THE BLOG
11/18/2008 05:12 am ET Updated May 25, 2011

W.: Fool Me Once, Fool Me Twice...What Price, Thrice?

Arriving early to catch a screening of Oliver Stone's new film W. gave me the opportunity to overhear one very wise reaction from a woman who had just seen it, "Well, no one comes across very well in that film," she told the man walking next to her. This, I came to learn, was exactly the point.

Director Oliver Stone (JFK, Platoon, Born on the Fourth of July) and writer Stanley Weiser (Wall Street, you remember "that one." "Greed is good.") have crafted a very broad portrait of George W. Bush woven together with enough of a psychological red thread to make him tragic and even slightly sympathetic.

The casting is clever. Anyone who loves great acting would go see Ellen Burstyn (Requiem for a Dream, Alice Doesn't Live Here Anymore, The Last Picture Show) portraying the formidable Barbara Bush or Jeffrey Wright (Angels in America, Basquiat, Broken Flowers) playing a war-wary Colin Powell in just about anything. Then there's Richard Dreyfuss who doesn't play Dick Cheney; he is Dick Cheney (and I'll betcha he would do a mean -- no pun intended -- John McCain if asked). Toby Jones rocks as Rove; Stacy Keach and Elizabeth Banks are natural and believable as the Rev. Earle Banks and Laura Bush who rescue Dubya from alcoholism and aimlessness. James Cromwell mostly hits his marks as George H. W. Bush, which is no easy task because we know H. Dubya so well. In her posture and mannerisms, Thandie Newton nails the part of Condoleeza Rice. The make up, hair and wardrobe are amazing, the writing for this role however is another story.

The most difficult job, of course, goes to Josh Brolin (so wonderful so recently in No Country for Old Men, In the Valley of Elah, and American Gangster) who is virtually in every scene. Brolin plays Dubya equally well using the superficial, born-again, Texas bravado displayed to the public and the deeper, private east-coast vulnerability shared with screen wife Banks.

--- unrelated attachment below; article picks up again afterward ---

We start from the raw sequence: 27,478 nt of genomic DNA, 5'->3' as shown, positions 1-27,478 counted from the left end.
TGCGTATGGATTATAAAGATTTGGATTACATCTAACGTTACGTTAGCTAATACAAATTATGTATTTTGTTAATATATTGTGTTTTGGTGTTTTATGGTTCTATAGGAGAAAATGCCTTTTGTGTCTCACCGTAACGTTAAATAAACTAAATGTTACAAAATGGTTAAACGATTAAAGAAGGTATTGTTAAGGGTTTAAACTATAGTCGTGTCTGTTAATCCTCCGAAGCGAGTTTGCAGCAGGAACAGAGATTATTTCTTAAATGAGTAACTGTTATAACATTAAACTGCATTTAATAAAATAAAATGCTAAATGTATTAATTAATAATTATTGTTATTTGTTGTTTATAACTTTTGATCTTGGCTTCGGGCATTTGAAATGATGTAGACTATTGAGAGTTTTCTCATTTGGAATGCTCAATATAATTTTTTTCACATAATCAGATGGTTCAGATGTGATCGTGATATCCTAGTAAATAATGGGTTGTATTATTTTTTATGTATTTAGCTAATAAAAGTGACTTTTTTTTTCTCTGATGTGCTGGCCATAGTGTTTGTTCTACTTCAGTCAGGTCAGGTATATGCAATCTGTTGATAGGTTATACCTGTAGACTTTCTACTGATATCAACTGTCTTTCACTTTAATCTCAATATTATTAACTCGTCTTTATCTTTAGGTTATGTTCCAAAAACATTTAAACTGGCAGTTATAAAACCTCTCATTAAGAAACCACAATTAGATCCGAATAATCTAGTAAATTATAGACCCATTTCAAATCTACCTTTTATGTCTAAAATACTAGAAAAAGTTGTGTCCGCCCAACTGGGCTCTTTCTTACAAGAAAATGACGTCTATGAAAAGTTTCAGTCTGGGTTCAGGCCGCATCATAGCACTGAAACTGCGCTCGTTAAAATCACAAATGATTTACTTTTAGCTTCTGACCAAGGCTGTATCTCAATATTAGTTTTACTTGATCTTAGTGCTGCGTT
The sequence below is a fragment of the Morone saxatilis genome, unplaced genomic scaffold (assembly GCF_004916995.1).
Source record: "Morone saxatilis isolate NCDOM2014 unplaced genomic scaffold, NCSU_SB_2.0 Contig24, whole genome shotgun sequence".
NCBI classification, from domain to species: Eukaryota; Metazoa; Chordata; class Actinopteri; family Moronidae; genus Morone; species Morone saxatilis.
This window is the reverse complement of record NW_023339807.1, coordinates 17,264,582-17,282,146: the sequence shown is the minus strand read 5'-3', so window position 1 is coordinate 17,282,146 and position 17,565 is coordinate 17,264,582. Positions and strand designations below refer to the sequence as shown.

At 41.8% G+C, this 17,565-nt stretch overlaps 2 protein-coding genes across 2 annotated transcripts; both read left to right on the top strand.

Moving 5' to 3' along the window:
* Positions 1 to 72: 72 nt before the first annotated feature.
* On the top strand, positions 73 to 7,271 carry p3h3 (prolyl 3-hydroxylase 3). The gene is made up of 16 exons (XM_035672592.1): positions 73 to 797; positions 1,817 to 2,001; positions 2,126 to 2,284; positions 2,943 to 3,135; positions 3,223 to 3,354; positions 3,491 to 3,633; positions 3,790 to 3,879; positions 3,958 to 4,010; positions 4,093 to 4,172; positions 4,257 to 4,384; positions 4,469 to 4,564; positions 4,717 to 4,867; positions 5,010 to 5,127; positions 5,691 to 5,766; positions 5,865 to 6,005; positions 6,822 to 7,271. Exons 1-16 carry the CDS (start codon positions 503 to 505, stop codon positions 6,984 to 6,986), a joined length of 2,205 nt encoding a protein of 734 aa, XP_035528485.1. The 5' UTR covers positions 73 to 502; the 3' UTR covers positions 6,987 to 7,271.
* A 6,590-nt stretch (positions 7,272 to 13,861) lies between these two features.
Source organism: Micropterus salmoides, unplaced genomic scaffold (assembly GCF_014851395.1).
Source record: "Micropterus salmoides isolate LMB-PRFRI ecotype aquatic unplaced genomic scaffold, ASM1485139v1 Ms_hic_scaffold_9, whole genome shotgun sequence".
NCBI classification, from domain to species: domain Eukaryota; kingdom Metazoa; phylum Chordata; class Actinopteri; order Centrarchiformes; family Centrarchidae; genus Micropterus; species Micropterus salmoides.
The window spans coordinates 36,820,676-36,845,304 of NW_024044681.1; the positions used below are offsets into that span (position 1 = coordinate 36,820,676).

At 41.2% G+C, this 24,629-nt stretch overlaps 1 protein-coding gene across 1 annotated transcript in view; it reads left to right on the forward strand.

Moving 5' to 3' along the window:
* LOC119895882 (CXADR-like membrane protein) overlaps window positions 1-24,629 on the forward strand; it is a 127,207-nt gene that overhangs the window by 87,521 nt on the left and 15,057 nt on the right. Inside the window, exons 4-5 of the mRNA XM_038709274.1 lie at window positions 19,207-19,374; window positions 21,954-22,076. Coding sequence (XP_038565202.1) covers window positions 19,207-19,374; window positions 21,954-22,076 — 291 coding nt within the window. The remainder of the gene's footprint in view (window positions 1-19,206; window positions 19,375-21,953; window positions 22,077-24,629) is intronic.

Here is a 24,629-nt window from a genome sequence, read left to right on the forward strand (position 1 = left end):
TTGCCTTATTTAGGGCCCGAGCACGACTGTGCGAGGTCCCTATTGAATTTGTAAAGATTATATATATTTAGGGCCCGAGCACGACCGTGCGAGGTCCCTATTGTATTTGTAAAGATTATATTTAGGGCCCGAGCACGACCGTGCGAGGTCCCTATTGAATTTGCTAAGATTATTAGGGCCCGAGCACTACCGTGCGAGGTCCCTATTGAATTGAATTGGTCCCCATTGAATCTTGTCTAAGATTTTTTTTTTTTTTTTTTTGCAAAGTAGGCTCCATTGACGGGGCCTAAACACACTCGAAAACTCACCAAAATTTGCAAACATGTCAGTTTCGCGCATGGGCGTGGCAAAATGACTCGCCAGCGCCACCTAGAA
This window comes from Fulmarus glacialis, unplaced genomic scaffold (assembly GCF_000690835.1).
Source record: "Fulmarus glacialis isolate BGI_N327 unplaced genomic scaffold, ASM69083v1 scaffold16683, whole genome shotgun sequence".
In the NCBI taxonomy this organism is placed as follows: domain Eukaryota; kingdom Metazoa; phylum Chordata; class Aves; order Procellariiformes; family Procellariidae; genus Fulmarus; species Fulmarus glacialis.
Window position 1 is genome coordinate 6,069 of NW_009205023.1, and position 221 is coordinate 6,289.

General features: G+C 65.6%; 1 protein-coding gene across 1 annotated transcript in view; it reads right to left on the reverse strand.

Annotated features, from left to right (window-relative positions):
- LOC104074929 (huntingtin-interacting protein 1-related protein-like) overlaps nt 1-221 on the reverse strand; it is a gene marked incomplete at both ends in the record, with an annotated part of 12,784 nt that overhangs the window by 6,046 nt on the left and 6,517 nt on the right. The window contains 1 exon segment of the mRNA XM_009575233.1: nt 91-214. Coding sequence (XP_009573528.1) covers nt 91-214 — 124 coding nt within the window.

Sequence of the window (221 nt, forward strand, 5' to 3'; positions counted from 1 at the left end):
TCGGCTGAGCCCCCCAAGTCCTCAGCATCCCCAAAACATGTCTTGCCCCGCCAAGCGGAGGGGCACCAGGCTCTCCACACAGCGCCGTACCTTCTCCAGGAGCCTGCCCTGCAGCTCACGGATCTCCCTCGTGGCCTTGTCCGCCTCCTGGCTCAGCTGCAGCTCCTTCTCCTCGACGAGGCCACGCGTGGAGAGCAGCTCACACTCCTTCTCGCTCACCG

The story is no surprise. We were there after all. To recap it would be to take away the audience's authorship of and role in it. It's true, no one came across very well in W. least of all us. If Dubya and his oil-greedy, power-hungry henchmen are responsible for two disastrous terms in office, we are to blame for (at least) the second. Fooled once and fooled twice were we. And if John McCain represents a Bush third term, which for all intents and purposes he does, will we be fooled thrice?

Fast forward to a dramatization of Inaugural Day 2009. Do we want Richard Dreyfuss to play Senator John McCain seated in the bleachers merely looking on or President John McCain with his left hand on the Bible and right hand raised toward you know who?

Intended or not, the W. story is not over. The final act is in the voters' hands. Yes we can save ourselves from knowing what kind of good, American sandwiches Oliver Stone might have Dreyfuss and Tina Fey scarf down together for the White House luncheon scenes in his sequel to this film.